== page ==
Entry-level SE trim Caravelles have a 6.5in touchscreen infotainment system called Composition Colour that comes with Bluetooth, DAB radio, two USB (type-C) sockets and an SD card slot, while a larger 8.0in system with sat-nav, Apple CarPlay and Android Auto and a whopping 32GB of in-built storage comes as standard on the higher Executive trim. This Discover Media system is our favourite; with physical dials either side of the screen, functions such as zooming in and out of the map and changing the volume of the radio are both less distracting when driving.
The even larger, 9.2in Discover Pro touchscreen is optional throughout the range and is a backwards step in some ways, doing away with physical controls altogether. The way it works seamlessly with VW’s fantastic digital cockpit dials (optional on SE and standard on Executive) is impressive, though. With this setup, physical dials are replaced with a 10.25in screen, which augments the central screen to show sat-nav and other important information.
Passenger & boot space
How it copes with people and clutter
One of the advantages of the Caravelle’s van basis is that you can buy it in two lengths. The short wheelbase is far more manageable on the road, but you’ll have to compromise on passenger leg room if you want it to give you any sort of boot at all. Go for the long wheelbase model, though, and you’ll be able to have your Battenberg and scoff it; just remember that finding a parking space long enough will consume much of your life.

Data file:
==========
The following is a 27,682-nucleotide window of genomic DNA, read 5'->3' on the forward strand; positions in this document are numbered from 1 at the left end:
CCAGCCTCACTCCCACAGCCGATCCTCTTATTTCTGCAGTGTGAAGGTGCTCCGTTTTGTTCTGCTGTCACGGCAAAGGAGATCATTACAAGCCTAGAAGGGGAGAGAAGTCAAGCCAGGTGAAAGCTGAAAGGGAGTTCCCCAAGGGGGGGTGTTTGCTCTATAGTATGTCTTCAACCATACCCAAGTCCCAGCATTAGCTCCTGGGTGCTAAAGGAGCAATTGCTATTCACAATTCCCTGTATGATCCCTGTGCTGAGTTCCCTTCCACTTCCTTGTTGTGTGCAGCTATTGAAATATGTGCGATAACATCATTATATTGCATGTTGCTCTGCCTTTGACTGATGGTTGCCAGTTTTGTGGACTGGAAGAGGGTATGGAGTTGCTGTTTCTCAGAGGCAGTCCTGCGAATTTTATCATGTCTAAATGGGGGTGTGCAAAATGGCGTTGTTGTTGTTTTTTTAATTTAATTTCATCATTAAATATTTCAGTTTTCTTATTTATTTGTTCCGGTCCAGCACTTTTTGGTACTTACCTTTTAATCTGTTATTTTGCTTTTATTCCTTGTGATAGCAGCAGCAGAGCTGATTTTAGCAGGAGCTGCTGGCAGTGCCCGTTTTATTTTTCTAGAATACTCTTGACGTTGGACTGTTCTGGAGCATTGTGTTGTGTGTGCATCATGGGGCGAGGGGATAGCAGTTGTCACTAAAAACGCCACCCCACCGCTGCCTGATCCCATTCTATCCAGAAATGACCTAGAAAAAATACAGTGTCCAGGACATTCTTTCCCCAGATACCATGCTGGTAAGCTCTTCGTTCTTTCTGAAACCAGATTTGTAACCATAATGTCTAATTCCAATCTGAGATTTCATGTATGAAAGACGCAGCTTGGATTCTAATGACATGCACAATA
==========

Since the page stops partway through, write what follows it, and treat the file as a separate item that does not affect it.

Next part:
All versions come with seven seats, but these are in a slightly different layout to the MPV norm. The front two rows have two individual seats, while the third is a three-seat bench. All rear seats can be slid backwards and forward or removed completely. Bear in mind, though, that they’re rather hefty; even a single seat requires a fair bit of muscle just to slide. If you need more than seven seats and still want a Volkswagen, you’ll need to look at the huge Transporter Shuttle.
If that wasn’t enough flexibility, you can also spin the second-row seats to face the rear – perfect for business meetings on the go, or making your passengers feel very queasy. You also get a table that can slide forward and backwards, move from side to side, and push up to chest height.